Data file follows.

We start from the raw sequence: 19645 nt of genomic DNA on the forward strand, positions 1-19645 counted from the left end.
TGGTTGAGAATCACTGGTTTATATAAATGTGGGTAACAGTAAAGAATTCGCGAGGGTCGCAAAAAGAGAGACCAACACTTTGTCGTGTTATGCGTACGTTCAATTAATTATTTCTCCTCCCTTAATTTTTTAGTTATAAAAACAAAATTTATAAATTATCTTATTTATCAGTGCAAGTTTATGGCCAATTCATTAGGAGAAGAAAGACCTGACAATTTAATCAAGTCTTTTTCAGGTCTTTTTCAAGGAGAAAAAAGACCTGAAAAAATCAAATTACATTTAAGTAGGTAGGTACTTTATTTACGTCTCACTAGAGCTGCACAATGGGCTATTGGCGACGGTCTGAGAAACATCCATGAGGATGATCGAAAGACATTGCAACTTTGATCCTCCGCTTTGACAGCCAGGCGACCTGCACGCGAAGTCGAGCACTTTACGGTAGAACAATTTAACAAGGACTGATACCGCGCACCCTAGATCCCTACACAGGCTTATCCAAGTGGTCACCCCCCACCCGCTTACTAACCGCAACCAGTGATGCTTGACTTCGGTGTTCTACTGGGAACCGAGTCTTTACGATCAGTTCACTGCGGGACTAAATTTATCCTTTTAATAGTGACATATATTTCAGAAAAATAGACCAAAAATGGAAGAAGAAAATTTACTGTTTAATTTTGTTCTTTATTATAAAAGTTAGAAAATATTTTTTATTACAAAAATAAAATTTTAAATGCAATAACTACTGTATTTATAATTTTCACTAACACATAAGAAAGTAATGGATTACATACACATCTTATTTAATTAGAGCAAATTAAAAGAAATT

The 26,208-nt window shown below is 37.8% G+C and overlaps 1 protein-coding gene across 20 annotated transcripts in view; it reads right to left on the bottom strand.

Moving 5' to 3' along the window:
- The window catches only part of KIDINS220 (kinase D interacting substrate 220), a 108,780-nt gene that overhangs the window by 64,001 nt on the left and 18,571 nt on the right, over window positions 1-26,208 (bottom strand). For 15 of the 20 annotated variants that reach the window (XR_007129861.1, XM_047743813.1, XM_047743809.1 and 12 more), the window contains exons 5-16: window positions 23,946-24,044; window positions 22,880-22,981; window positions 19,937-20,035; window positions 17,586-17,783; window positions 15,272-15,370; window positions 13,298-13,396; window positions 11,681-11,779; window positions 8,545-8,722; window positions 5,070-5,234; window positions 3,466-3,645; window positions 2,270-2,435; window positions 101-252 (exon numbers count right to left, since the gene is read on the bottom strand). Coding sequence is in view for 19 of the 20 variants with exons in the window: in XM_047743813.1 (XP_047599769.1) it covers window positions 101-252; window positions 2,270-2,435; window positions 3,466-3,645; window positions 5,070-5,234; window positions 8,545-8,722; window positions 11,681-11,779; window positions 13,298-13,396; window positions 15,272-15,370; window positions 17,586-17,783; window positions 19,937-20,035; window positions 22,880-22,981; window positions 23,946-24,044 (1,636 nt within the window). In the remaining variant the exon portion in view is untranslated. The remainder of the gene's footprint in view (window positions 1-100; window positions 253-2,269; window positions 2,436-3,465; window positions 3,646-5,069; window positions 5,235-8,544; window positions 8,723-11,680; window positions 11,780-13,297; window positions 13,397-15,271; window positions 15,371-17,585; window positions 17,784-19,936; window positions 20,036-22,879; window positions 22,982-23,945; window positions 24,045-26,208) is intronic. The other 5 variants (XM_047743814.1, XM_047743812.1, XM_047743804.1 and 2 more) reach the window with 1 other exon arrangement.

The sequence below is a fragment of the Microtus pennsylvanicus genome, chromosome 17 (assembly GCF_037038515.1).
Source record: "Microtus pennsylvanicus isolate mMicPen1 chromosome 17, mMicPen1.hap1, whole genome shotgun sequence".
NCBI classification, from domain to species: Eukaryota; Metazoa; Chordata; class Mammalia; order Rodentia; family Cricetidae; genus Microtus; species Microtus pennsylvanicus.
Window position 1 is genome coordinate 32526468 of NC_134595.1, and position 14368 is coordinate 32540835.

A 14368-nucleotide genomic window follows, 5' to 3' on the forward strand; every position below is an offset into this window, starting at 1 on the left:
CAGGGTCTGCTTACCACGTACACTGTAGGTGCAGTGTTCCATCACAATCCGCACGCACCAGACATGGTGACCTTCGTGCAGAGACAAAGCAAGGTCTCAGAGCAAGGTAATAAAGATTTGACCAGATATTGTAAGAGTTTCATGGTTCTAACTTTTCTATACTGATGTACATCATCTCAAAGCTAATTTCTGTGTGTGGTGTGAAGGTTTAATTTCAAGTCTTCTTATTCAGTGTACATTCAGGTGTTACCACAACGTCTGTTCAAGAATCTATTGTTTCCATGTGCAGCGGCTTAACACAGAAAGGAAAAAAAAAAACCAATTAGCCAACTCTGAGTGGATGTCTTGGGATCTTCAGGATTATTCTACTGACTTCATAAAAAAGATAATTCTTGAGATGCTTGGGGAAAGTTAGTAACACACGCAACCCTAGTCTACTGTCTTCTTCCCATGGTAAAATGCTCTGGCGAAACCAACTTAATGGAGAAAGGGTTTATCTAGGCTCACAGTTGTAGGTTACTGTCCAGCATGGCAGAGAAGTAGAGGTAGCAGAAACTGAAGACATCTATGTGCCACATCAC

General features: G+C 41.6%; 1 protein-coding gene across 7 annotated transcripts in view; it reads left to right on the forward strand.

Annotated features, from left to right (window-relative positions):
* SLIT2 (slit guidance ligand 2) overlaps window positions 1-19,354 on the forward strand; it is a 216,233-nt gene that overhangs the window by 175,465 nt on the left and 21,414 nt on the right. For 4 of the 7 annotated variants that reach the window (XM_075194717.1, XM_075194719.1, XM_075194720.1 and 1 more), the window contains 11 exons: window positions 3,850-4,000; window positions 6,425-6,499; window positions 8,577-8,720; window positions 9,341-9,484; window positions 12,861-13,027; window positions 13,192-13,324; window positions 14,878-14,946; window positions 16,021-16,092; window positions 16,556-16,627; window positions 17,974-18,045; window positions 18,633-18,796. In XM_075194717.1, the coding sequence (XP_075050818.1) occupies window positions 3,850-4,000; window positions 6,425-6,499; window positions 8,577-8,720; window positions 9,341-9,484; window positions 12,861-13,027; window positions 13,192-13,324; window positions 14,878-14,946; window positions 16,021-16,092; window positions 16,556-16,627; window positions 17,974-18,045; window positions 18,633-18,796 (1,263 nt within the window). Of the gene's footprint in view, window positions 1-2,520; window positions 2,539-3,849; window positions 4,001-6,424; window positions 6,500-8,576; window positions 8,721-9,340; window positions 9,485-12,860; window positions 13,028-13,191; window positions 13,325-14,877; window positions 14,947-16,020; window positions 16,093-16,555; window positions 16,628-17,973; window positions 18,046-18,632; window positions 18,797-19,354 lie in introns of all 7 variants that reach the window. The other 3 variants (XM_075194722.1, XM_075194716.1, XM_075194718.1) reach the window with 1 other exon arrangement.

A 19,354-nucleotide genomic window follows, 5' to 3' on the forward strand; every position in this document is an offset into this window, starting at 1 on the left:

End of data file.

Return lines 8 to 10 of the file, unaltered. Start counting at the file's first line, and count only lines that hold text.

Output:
NCBI classification, from domain to species: Eukaryota; Metazoa; Chordata; class Mammalia; order Rodentia; family Cricetidae; genus Microtus; species Microtus pennsylvanicus.
Window position 1 is genome coordinate 32526468 of NC_134595.1, and position 14368 is coordinate 32540835.

A 14368-nucleotide genomic window follows, 5' to 3' on the forward strand; every position below is an offset into this window, starting at 1 on the left: